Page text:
A recent study conducted by consultancy group IHS has suggested that by the end of 2012 American film lovers will have paid for 3.4 billion films online, a massive increase on the 2011 total of roughly 1.4 billion. The increase has been driven principally by the surge in subscriptions to Netflix’s streaming site as the company transitions from a DVD-by-post outfit to the current library of rentable streaming content.
Netflix now boasts 24 million subscribers, which, combined with Amazon Prime’s 10 million members, accounts for around 94% of all purchased film online. The only other contender is Hulu, with just over 1.5 million customers on its books.
Implications for DVD Sales
The study features the optimistic view that DVDs and Blu-ray will continue to play a vital role in the market, citing the continued survival of the CD market in the music industry nine years after the arrival of iTunes. Perhaps, though, that touches on an uncomfortable truth: consumers who continue to purchase both disc-based music and film tend to be older and non-web-savvy, while an increasing portion of the market is much happier paying beneath theatre prices and watching at home. Even a relatively middling flat-screen television can give high quality video, and since the advent of 3D and the proliferation of multiplex cinemas, there has been little to stand in the way of an increasingly spectacular but increasingly expensive theatre experience. But that trend is changing.
Streaming online provides a more attractive deal for consumers, costing on average little more than 50 cents per film, compared to almost $5 to watch the same in cinemas or on disc. Distributors might find this approach of providing a cheap alternative service much more profitable in the long term, but for now physical sales still account for almost ten times the revenue of its online competitor.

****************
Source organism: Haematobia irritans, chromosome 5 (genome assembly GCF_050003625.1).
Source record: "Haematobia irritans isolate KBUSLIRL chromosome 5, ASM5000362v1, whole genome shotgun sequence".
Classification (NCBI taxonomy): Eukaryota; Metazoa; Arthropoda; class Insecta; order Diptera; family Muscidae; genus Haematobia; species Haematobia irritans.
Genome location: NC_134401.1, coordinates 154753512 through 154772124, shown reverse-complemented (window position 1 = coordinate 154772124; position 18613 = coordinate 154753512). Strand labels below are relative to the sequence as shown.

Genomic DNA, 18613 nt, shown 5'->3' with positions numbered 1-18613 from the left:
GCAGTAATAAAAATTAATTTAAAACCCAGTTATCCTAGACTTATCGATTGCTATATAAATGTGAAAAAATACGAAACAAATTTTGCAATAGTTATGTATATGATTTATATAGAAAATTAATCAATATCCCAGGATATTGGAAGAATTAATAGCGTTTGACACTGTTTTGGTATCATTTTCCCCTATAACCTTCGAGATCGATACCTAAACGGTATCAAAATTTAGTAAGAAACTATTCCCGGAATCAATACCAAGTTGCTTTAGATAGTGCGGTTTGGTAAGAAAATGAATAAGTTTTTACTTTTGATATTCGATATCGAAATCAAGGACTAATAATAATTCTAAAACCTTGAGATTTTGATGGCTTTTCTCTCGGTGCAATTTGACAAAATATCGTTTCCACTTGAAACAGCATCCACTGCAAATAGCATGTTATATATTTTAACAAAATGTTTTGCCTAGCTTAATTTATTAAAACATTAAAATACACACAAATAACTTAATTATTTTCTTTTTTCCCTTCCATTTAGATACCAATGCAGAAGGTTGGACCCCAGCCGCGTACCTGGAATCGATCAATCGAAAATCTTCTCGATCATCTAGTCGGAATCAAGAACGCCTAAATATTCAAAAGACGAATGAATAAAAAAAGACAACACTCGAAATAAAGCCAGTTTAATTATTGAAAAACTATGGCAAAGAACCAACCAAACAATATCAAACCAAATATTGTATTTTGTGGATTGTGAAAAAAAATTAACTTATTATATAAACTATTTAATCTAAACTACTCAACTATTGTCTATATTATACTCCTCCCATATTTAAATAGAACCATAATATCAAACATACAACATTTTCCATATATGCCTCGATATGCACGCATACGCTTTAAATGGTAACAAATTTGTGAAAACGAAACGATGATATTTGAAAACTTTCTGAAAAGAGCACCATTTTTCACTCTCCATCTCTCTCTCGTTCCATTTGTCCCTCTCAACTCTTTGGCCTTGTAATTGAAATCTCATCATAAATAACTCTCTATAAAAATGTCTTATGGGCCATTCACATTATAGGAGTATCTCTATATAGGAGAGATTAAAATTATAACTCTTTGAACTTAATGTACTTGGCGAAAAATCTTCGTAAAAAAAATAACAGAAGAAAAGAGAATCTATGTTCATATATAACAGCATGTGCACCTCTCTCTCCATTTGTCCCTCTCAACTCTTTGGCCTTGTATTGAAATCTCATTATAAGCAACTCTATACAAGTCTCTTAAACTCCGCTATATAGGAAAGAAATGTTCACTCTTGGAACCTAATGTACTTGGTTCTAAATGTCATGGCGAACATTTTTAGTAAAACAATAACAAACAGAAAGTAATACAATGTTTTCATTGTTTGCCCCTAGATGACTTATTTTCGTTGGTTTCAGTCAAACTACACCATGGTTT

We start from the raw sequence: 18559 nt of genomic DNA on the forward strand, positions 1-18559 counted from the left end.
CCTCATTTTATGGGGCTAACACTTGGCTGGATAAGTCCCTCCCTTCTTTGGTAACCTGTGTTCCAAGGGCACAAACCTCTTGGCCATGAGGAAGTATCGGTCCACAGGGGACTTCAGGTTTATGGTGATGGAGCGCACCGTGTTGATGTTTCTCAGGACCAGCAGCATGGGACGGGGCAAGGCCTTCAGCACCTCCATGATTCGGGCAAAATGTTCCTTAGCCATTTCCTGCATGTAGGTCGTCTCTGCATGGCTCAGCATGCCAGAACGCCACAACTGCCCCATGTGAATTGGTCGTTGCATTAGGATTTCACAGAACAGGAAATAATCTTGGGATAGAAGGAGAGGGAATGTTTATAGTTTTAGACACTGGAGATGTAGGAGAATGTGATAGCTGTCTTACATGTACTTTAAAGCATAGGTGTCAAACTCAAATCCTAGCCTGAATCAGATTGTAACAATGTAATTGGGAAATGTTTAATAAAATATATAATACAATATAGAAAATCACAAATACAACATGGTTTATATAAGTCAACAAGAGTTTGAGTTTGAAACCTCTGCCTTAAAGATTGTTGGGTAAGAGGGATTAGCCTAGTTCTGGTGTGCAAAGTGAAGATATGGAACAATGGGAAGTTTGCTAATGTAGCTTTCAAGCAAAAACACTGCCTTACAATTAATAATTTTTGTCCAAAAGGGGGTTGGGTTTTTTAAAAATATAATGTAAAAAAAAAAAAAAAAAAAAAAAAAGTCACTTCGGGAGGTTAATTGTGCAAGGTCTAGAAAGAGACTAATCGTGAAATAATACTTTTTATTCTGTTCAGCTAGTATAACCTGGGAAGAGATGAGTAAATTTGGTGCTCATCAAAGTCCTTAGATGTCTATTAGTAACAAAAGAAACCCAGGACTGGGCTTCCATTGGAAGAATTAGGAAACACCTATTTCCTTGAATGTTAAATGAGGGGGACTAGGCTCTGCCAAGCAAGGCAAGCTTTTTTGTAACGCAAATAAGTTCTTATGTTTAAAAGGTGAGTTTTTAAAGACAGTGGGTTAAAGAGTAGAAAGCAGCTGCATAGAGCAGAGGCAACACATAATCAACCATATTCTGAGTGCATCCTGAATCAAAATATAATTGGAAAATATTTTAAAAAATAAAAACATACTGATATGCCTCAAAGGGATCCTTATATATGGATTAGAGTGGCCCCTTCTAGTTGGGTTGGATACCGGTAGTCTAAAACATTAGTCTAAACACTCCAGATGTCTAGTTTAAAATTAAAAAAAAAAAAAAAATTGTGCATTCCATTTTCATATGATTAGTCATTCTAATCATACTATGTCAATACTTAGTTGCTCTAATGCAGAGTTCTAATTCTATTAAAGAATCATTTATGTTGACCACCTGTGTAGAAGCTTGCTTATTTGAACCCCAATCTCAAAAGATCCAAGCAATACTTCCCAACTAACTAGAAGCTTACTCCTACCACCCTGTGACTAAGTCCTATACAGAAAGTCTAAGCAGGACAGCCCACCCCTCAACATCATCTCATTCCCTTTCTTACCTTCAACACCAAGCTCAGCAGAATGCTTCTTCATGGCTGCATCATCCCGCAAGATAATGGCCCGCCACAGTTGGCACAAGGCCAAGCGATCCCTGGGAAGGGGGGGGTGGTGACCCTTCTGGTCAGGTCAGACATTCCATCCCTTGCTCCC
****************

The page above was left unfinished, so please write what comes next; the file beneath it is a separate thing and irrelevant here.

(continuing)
Any discussion of distributing film online should incorporate the ever-present issue of piracy. As statistics gathered by TorrentFreak.com suggest, piracy might be slightly reduced since last year (in 2010 Avatar was pirated an incredible 16 million times, compared with 2011’s chart topper Fast Five on 9.25 million), but it is still rampant. But how much does it affect revenue? Of last year’s top ten, only Sucker Punch ($89m) and 127 Hours ($60m) took under $100m at the box office, which for the latter represented an impressive return on investment from its $18m budget, while Sucker Punch was indifferently received by critics and fans alike. But the true impact is difficult to ascertain: how many of these viewers had already seen it in theatres, how many couldn’t afford to, and how many simply didn’t want to? The nature of the phenomenon makes it difficult to get to the heart of the issue, but the huge uptake in Netflix subscriptions suggests that given a reasonable deal, consumers are happy to pay what they see as a fair price.
As the bellyaching music industry found, people have not stopped wanting to listen to music, and people will not stop watching film. But how they watch has changed. With better access to fibre optic broadband and high-quality television, the appeal of expensive and fallible discs is fading. Services like Netflix and LoveFilm in the UK are proving that choice is key to not only keeping customers interested in the newest releases, but also in combatting piracy by providing a reasonably-priced and legal alternative.